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Uninsured Motorists

Uninsured Motorists - An Overview

All states have laws that require drivers to show proof of their financial ability to pay for personal injury or property damage to others from an automobile accident. Most drivers satisfy this requirement by purchasing insurance, but many cannot afford or choose to ignore this obligation. It is also not uncommon for insurance companies to become insolvent, potentially leaving their policyholders without liability coverage. Accordingly, responsible drivers who carry insurance must bear the burden of paying for their own injuries or vehicle damage caused by someone who has no insurance coverage. Alternatively, some drivers purchase the lowest required levels of liability coverage, which can be insufficient to cover the damages incurred by someone injured in an accident with them. Unfortunately, many people realize too late the importance of uninsured/underinsured coverage - after they or their family members have already been injured by an uninsured or underinsured motorist.

If you or a loved one was involved in an accident and there is an issue of inadequate insurance coverage, contact an experienced personal injury lawyer to help you sort out the legal issues.

Uninsured motorist coverage is a voluntary form of insurance offered by all automobile insurance companies. Uninsured motorist coverage is coverage you purchase from your own insurance company that pays for bodily injury losses to you and your passengers from an accident with a driver who is legally responsible for the injuries, but has no liability coverage. Uninsured motorist coverage can also apply when someone is injured in an accident with a hit-and-run vehicle, whose owner and operator cannot be identified.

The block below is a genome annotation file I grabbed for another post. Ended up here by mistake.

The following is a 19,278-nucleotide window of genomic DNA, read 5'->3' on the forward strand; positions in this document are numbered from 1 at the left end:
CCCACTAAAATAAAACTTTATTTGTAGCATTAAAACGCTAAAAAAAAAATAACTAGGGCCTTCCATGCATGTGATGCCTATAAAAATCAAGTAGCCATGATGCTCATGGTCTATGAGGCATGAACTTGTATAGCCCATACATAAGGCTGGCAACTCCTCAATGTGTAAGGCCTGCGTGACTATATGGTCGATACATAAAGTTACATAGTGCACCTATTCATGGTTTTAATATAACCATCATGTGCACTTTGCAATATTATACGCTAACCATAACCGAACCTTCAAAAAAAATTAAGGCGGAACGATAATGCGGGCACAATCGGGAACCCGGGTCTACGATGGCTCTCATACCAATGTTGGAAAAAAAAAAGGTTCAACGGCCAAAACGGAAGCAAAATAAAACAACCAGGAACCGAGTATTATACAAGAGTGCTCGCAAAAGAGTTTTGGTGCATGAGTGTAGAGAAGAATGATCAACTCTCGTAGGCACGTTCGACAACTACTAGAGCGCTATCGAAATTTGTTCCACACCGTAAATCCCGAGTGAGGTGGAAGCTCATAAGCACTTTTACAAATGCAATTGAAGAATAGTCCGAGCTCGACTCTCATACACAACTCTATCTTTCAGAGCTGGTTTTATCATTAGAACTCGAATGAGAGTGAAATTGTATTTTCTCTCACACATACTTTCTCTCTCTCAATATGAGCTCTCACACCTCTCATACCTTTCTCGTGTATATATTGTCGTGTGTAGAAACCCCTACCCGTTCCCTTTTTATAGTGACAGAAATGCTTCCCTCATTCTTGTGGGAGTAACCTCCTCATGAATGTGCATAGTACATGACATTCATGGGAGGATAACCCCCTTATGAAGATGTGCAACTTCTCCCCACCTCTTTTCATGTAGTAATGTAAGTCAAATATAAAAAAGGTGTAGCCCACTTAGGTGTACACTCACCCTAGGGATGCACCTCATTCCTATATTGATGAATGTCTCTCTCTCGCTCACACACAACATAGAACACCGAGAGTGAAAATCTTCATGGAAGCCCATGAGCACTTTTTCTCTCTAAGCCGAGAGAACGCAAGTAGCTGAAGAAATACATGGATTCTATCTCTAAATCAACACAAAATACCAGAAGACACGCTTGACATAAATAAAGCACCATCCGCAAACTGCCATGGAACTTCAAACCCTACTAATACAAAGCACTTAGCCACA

Underinsured motorist coverage pays for bodily injury damages to a policyholder and/or his or her passengers as a result of an accident with an at-fault driver who has liability insurance, but with limits that are lower than the injured party's underinsured motorist limits.

Uninsured motorist coverage was not developed until the 1950's, but by 1984, although it was then optional in 30 states, nearly all auto insurance purchasers chose to purchase this type of coverage. Studies have shown that 50 percent of motorists in major states drive without any insurance at all; moreover, the percentage of uninsured motorists can vastly exceed 50 percent in the inner cities of many major metropolitan areas. Many states have passed laws that have reduced the number of uninsured motorists on the road, yet there will always be people who allow their policies to lapse by paying premiums late or not paying them at all. Therefore, it is very important to purchase adequate uninsured motorist coverage. The relatively modest premiums charged for uninsured/underinsured motorist coverage is money well spent.

Protecting Yourself against Uninsured Motorists

In order to determine whether you will be protected in the event of an accident with an uninsured driver, you should closely examine your insurance policy, the declaration sheet, and any exclusions or riders that accompany it. Uninsured and underinsured benefits will usually appear as separate line items on your declaration sheet. Next to them will be figures representing the maximum coverage per individual and the maximum coverage per accident or occurrence. You should follow up with your insurance agent with questions or concerns.